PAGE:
One thing to remember: You can't pull extra resolution out of nowhere. When you scale up an image, you can have either a blurry, smooth image, or you can have a sharp, blocky image, or you can have something in between. Better algorithms, that appear to have better performance with specific types of subjects, make certain assumptions about the contents of the image, which, if true, can yield higher apparent performance, but will mess up if those assumptions prove false; there you are trading accuracy for sharpness.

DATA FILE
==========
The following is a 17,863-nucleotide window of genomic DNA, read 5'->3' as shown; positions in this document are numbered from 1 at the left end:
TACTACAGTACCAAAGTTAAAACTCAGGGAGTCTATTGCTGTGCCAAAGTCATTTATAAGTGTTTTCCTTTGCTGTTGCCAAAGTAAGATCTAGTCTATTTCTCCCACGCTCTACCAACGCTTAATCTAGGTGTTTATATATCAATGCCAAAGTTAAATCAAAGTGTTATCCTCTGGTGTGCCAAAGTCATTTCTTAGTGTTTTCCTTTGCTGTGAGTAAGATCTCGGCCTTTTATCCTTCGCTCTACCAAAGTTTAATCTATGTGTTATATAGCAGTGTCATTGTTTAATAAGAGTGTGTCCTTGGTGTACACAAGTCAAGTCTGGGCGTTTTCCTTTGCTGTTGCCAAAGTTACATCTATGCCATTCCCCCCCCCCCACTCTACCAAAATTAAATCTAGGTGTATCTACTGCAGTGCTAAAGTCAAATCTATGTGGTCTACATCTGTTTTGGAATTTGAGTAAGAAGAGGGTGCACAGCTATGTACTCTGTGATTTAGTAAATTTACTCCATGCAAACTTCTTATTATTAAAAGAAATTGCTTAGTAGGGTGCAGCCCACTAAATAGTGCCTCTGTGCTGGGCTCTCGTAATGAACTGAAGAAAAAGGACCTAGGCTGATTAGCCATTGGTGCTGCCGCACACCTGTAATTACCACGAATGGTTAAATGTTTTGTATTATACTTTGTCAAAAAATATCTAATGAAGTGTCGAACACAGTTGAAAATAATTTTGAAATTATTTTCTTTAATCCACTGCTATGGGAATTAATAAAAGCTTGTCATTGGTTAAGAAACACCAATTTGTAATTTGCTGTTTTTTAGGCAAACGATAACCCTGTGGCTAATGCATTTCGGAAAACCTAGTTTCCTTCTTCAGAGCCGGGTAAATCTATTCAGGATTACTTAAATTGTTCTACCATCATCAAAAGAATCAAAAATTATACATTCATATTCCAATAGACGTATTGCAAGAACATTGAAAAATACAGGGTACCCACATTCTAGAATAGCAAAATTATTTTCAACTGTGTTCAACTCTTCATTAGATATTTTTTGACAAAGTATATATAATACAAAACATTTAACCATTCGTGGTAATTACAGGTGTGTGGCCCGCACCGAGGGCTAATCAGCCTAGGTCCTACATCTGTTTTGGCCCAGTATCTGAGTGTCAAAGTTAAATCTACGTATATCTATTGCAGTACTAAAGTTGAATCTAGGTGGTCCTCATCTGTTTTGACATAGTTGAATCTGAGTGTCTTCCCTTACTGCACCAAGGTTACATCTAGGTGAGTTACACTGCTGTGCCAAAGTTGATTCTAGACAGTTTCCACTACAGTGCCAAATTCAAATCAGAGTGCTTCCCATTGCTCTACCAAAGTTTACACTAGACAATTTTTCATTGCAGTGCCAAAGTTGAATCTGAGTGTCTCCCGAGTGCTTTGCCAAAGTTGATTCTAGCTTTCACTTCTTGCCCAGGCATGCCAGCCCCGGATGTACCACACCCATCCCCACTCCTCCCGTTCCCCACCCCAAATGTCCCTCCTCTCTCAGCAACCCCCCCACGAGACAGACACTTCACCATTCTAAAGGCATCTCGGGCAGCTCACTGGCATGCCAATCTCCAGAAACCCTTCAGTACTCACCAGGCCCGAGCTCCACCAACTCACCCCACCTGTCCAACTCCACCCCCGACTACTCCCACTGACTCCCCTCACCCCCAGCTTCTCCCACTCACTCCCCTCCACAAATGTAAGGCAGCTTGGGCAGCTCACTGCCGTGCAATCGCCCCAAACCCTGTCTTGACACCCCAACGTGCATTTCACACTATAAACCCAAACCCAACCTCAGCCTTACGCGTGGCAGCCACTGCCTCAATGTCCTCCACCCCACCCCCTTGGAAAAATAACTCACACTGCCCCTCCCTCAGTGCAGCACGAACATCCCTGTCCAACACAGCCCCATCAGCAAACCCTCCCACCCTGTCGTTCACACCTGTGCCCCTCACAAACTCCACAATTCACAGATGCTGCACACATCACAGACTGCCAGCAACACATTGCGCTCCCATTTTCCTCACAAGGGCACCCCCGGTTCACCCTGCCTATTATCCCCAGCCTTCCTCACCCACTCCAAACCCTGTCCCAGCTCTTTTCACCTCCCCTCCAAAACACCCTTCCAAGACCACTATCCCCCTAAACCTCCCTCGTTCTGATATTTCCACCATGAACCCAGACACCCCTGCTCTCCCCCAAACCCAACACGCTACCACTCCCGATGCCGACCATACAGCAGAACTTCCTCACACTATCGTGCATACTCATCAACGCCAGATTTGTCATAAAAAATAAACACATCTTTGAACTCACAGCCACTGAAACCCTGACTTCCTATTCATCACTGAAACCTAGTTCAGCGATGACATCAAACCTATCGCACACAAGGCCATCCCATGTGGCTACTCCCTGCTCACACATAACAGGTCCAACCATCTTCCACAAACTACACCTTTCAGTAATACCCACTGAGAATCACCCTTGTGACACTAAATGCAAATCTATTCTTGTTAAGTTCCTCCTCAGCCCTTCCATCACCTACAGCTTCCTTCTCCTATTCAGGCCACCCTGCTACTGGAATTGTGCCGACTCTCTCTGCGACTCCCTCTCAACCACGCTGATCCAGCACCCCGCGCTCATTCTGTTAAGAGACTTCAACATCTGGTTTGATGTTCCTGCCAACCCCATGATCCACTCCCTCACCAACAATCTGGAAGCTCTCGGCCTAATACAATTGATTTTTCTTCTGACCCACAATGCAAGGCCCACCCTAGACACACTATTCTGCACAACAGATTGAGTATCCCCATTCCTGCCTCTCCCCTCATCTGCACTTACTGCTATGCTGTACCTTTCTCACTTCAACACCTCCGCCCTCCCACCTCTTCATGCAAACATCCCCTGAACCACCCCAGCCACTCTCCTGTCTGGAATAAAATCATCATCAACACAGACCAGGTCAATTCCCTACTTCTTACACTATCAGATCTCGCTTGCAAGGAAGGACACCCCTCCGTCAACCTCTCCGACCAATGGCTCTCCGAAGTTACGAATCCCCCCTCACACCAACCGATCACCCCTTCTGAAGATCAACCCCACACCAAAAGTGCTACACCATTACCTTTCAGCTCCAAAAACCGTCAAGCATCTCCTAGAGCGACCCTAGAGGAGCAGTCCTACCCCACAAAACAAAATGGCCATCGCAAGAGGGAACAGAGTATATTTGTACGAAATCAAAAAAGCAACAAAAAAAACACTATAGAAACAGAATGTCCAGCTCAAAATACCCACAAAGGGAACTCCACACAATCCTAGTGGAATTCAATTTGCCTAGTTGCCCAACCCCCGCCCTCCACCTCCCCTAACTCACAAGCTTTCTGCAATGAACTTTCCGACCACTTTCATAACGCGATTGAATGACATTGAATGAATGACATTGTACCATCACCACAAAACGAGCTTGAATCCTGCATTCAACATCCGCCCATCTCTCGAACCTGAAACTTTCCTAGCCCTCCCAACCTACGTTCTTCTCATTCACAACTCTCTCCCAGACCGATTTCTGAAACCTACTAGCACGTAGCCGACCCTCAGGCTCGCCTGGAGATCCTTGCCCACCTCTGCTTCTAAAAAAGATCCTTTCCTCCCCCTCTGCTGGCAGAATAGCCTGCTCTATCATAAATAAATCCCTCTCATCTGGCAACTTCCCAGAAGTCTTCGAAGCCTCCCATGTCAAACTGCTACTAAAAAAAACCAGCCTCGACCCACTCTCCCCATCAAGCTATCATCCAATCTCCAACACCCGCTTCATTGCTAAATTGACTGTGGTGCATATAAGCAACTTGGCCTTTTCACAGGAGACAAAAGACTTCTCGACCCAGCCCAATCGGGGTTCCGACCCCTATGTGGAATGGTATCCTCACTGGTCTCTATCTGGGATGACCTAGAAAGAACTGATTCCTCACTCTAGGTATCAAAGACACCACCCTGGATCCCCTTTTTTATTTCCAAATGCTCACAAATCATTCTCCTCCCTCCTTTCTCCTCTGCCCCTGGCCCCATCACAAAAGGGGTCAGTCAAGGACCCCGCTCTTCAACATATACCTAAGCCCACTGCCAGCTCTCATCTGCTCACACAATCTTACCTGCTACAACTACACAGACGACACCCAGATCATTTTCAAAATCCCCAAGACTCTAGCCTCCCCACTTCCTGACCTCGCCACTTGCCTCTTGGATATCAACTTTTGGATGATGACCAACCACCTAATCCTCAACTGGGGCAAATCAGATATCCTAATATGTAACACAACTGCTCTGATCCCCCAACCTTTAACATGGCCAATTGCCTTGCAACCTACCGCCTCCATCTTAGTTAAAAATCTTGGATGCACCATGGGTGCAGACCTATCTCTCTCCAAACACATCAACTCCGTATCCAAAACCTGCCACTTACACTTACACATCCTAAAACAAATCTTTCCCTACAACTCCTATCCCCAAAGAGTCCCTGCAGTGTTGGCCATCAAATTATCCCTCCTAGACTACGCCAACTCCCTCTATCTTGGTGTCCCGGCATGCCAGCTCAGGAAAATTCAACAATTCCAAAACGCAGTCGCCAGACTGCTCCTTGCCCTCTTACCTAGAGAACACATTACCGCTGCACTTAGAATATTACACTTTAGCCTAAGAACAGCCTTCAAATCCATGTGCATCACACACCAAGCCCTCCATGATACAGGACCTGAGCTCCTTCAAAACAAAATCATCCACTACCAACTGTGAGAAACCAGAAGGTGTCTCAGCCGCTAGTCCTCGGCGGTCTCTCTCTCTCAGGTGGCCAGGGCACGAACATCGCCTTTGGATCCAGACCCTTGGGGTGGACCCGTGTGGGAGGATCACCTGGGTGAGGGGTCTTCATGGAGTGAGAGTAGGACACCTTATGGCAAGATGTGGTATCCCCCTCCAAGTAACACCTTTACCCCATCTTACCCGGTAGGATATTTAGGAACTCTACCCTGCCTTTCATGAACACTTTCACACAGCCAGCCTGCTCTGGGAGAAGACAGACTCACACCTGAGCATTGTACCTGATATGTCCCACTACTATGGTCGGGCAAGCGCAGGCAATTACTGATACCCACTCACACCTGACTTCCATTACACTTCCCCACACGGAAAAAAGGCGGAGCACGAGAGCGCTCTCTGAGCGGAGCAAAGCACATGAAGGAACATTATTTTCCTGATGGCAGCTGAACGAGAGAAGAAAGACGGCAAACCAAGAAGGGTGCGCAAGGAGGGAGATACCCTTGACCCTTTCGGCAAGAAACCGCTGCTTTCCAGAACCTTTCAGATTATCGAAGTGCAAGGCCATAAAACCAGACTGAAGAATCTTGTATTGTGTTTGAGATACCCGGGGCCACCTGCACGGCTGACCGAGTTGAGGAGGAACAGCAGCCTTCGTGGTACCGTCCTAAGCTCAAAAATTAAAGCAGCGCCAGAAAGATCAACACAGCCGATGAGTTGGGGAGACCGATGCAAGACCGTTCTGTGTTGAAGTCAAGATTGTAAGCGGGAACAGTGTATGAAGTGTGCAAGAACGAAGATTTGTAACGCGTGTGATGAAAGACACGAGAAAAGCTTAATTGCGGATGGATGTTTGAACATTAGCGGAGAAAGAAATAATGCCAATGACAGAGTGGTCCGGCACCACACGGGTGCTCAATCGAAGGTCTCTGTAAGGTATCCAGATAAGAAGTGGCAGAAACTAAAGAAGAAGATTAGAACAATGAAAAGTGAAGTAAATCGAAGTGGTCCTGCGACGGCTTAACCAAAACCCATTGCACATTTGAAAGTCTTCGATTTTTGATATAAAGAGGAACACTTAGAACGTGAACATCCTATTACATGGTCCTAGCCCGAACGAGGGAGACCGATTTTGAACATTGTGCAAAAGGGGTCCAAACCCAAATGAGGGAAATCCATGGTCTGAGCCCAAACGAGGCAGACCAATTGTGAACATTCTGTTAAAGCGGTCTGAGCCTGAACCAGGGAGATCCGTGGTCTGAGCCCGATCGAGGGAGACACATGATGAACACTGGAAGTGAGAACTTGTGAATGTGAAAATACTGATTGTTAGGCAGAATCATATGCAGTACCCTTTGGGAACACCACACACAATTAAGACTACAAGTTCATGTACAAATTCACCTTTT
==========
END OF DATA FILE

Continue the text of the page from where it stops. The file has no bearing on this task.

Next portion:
There are several good algorithms out there for zooming specific types of subjects, including pixel art,
faces, or text.
More general algorithms for sharpening images include unsharp masking, edge enhancement, and others, however all of these are assume specific things about the contents of the image, for instance, that the image contains text, or that a noisy area would still be noisy (or not) at a higher resolution.
A low-resolution polka-dot pattern, or a sandy beach's gritty pattern, will not go over very well, and the computer may turn your seascape into something more reminiscent of a mosh pit. Every zoom algorithm or sharpening filter has a number of costs associated with it.
In order to correctly select a zoom or sharpening algorithm, more context, including sample images, are absolutely necessary.